James Bodenheimer northeast area scout

By Matthew Tabeek

"That’s everything to these guys. I mean DQ talks about that every single day. CT. Competitive and toughness. If we have a guy who is competitive and tough, this coaching staff is so good … that’s what makes it a really cool job for us."

James Bodenheimer didn’t have that single “a-ha” moment in his life where he knew he just had to be an NFL scout one day. No, for Bodenheimer, a 26-year-old area scout for the Atlanta Falcons, it was a series of events that began with a devastating back injury he suffered during his senior year of high school in New Canaan, Connecticut.

“We had won two state championships – during my sophomore year and junior year – and senior year was going to be our year, you know,” said Bodenheimer, who played wide receiver. “But I got hurt, had to get back surgery and I was out the whole year.

“And it ended up being the best thing that ever happened to me.”

The injury more than ended his season; it forced Bodenheimer to think differently about the game he loved – and his future. Still wanting to be a part of the team and around the game, he asked his coaches what he could do to help. They asked him to start scouting their opponents.

“They wanted to figure out something I could do and so I would just watch the pregame, try to figure out who their starters were, and then try to figure out their weaknesses and areas we could exploit,” Bodenheimer said. “It kind of stemmed from there. It was like tiny little things that happened.”

Bodenheimer ended up going to Penn State, knew he wanted to be around sports and eventually graduated with a degree in communications. While a student there, he worked different jobs for the athletic department – as “a gopher, an intern” – with all sports except one: football.

“I tried to get to the football team but it didn’t work out,” he said. “I just knew that I wanted to be around sports and then after that, the [scandal] went down at Penn State – that was my junior year. So, it kind of ended. And senior year I didn’t have anything going on.”

Little did he know at the time that he’d be returning to State College a few years later and standing on the sidelines at Beaver Stadium – as an NFL scout for the Falcons.

Perseverance, reading and staying positive pays off

There are NFL scouts who have decades of experience – they are former players, coaches and even general managers. Then there’s Bodenheimer, who neither played college football nor did he have any coaching experience prior to becoming a scout.

So how did he make it to the NFL? For Bodenheimer, it came down to a lot of reading and networking – emails, phone calls and shaking lots of hands.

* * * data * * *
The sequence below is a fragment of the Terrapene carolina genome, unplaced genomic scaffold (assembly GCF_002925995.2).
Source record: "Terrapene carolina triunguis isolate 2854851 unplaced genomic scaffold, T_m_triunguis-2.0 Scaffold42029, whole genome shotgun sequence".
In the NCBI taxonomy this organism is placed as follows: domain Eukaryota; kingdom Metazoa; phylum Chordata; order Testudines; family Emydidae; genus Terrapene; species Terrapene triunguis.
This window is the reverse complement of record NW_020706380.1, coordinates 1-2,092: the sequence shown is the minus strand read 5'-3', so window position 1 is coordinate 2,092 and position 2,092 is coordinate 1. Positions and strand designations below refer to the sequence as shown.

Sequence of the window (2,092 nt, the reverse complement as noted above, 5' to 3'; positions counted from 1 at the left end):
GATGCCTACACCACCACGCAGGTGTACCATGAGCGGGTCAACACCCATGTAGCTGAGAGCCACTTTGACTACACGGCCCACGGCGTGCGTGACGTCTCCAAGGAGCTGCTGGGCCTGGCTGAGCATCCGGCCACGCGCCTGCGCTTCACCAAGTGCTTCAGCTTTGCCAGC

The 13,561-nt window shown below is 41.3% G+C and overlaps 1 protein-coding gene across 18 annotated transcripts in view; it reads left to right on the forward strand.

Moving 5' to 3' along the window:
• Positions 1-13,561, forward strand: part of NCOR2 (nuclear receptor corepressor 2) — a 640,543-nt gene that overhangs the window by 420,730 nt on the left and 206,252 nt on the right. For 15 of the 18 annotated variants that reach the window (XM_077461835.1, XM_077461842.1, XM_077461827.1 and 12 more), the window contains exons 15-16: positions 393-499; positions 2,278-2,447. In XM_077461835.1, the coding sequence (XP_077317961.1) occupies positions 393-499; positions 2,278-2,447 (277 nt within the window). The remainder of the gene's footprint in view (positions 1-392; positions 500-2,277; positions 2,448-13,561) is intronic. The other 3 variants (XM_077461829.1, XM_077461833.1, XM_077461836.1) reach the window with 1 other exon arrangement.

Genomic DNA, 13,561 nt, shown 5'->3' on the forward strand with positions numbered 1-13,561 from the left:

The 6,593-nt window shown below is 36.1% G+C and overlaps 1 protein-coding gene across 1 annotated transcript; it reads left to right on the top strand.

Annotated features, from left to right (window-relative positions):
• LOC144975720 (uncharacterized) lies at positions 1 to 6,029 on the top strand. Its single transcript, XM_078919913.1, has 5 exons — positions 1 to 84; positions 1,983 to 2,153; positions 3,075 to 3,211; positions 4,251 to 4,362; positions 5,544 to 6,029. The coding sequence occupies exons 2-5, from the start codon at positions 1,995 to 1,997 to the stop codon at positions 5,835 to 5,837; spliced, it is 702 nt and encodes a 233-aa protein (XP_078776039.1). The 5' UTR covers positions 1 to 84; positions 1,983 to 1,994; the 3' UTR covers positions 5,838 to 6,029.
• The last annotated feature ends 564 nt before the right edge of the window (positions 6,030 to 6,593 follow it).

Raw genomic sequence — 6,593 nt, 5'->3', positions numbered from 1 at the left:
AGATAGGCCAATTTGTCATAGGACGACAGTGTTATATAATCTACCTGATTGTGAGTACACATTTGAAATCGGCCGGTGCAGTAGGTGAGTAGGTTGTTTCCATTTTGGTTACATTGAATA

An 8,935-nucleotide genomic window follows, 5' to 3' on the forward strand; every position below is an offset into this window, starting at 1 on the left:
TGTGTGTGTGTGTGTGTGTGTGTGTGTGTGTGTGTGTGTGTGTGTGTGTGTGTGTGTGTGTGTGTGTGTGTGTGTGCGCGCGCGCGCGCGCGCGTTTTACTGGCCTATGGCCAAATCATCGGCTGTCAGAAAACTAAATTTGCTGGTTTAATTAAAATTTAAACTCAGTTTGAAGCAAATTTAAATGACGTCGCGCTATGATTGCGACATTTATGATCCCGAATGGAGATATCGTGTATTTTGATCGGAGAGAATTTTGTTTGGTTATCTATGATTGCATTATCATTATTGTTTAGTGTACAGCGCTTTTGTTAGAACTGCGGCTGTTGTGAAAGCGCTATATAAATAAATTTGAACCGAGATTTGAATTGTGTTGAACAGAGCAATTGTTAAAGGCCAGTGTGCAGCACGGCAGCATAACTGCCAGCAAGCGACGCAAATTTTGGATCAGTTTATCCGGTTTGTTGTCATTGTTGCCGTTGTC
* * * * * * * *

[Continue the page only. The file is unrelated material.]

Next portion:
“I tried to connect with anybody I could who is in the game – like, how do I learn?” he said. “And they were like, ‘Just read books.’ Just because there are so many books – every time a coach wins a Super Bowl, he writes a book. That’s the only way you can learn outside of it.”

So Bodenheimer brushed up on his reading, but worked his connections hard and eventually landed an internship with the San Diego Chargers during the 2013 training camp. That led to more opportunities, including a trip to the NFL Combine, where he met more NFL general managers, coaches and scouts. And then he applied for more jobs and internships.

“When you go in as an intern – especially fresh out of college – they’re not expecting you to be like an evaluator,” Bodenheimer said. “They just want to see if you have the work ethic and if you never complain. Know as much as you can, but know what you don’t know.”

Bodenheimer landed an internship with the Falcons in 2014 and has been here since. He was named scouting assistant in 2015 and was promoted to the Northeast area scout in 2016.

Making an impact in a short amount of time

Bodenheimer knows his role with the Falcons and relishes it. He must be able to identify and know something about every single NFL prospect in the northeast region, which encompasses every school from West Virginia to Maine, including Pennsylvania (yes, Penn State).

“That’s something that Dan Quinn has preached – know your role and just crush your role,” Bodenheimer said. There’s a tremendous amount of satisfaction, he says, anytime he can identify a player early on who ends up making the Falcons roster.

“To think that 5 percent of what I did had any impact of what’s going on out there (with the Falcons) – say a guy makes a play from my area – that’s kind of cool,” he said.

Bodenheimer admits he’d like to “climb the ladder” and move up, maybe even become a general manager one day. For now, though, he wants to make an impact any way he can.

“I want to be known as someone who’s an expert in their area – answering little questions, to me, is a lot,” Bodenheimer said. “That’s my drive. Knowing my information, knowing my guys. I want to be an expert in my area – know everything I can about the Northeast.”

Bodenheimer says finding the right players who will succeed in Atlanta is that much easier because of the culture and blueprint that Dimitroff and Quinn have created.

“The competitive part and the toughness part is where we start with every guy,” he said. “That’s everything to these guys. I mean DQ talks about that every single day. CT. Competitive and toughness. If we have a guy who is competitive and tough, this coaching staff is so good … that’s what makes it a really cool job for us.”

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